Study Guide: Making Space

Sunday April 21, 2024 | Greg Boyd

Focus Scripture:

Brief Summary:

In this sermon, Greg shares a second letter to the church of Woodland Hills that follows the form of the seven churches in Revelation. This letter praises the generosity expressed by the church, and it admonishes individuals regarding the need to live hospitably by examining how our time is eaten up by trivial and distracting busyness.

Extended Summary:

This is the second of three sermons where Greg follows the model of the letters to the seven churches found in Revelation chapters 2 and 3, and shares a letter addressed directly to Woodland Hills. This second letter reads as follows:

To the angel of Woodland Hills Church in Maplewood Minnesota,

This is the word of the one who is the first and the last, whose eyes are a blazing fire, piercing through deception to see the truth of all things. Hear what the Spirit is saying to you today.

I know the generosity and works of your congregation, and I rejoice. As a group, your willingness to serve “the least of these” has made you a bright light to your community and beyond. Continue to run this race with perseverance, for you are laying up for yourselves a treasure in heaven that neither moth nor rust can corrupt.

Nevertheless, there are some of you who, in your personal lives, are being seduced by the affluence and business of Babylon. As a result, you have no space in your life, or in the life of your family and friends, to welcome in the “outsider.” I call on you to reorganize your life around the values of my eternal kingdom so that you may demonstrate to others the radical hospitality I’ve demonstrated to you.

Whoever has an ear to hear, let them hear what the Spirit is saying to the churches.

There is much to celebrate as a body of believers regarding generosity. This is illustrated by how people give sacrificially during fundraisers. But there is a challenge, one that is offered to us as individuals. While you may give money when we have fundraisers, it could be that in your own life, there is no place for “the other.” This refers to anyone who is different from you and outside your normal sphere of relationships.

The God revealed on the cross is other-oriented love. The triune God created the world to share his abundant eternal life with others. The word for this is hospitality.

In Greek it is philoxenia:

philos (love) + xenos (stranger/ foreigner)

It is the opposite of xenophobia:

xenos (stranger/foreigner) + phobos (fear)

Philoxenia is held up as a supremely important virtue in the New Testament. As we read in the focus scripture, when the Spirit of the hospital God is poured out, people become hospitable. They open up their home to others. That’s where people met for church for the first 300 years of the church. This is one of the things the early church was most known for. In mid-fourth century, Julian the Apostate (anti-Christian) complained,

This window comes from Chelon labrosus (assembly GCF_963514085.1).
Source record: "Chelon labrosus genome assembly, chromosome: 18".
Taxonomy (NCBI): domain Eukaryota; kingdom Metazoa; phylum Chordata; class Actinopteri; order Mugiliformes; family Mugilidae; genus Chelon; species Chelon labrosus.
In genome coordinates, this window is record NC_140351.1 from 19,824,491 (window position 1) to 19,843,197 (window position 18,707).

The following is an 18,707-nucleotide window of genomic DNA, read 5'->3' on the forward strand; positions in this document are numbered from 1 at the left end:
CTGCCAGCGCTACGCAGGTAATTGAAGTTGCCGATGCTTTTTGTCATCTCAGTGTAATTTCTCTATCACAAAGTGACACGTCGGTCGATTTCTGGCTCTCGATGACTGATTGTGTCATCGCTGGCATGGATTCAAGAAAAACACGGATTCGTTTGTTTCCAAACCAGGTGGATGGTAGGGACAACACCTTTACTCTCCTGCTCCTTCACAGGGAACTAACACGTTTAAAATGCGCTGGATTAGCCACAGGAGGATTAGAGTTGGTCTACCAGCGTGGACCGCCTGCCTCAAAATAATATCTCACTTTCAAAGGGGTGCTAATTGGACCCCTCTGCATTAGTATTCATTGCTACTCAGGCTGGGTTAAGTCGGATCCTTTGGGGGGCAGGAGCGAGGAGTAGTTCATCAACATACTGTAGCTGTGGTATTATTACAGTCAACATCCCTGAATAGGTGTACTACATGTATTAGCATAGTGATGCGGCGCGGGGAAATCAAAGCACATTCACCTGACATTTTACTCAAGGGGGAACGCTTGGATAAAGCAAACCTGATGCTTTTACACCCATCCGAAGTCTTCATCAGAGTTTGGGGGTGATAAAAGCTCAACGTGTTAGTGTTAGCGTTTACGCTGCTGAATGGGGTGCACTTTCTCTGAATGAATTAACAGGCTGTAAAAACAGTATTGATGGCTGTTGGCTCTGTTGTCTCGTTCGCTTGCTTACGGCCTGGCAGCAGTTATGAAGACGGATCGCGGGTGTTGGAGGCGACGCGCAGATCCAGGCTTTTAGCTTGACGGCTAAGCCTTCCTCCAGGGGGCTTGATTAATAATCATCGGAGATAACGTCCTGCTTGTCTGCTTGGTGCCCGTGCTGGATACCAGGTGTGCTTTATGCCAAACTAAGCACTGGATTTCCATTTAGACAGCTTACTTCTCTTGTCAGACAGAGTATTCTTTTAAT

“These impious Galileans [Christians] not only feed their own poor, but ours also; welcoming them into their agape, they attract them, as children are attracted, with cakes….While the pagan priests neglect the poor, the hated Galileans devote themselves to works of charity, and by a display of false compassion have established and given effect to their pernicious errors. See their love-feasts, and their tables spread for the indigent. Such practice is common among them, and causes a contempt for our gods.” -Julian the Apostate (361-63 A.D.)

Hospitality, at a personal level, was understood to be at the center of the Christian faith, and it, more than anything else, is what caused the church to flourish. This is challenging for us in modern Western culture. This is so because there are legitimate safety concerns. We need to use wisdom when we are relating to others in our homes. It is also challenging because we do not typically use our homes in modern culture for hospitality. We are not in the habit of thinking about the outsider. We pack our lives so full of activities that our homes are used to keep us away from people.

We need to look at our time and see if we are prioritizing things that are truly important. Otherwise, we will fill our days with trivial activities that distract us from life in God’s kingdom. We might feel like we have no time for “the other,” but if we take the time to think about how we spend our time, we most likely will find that we are filling up our lives with things that keep us from the fullness of the life that God wants to give us.

Reflection Questions: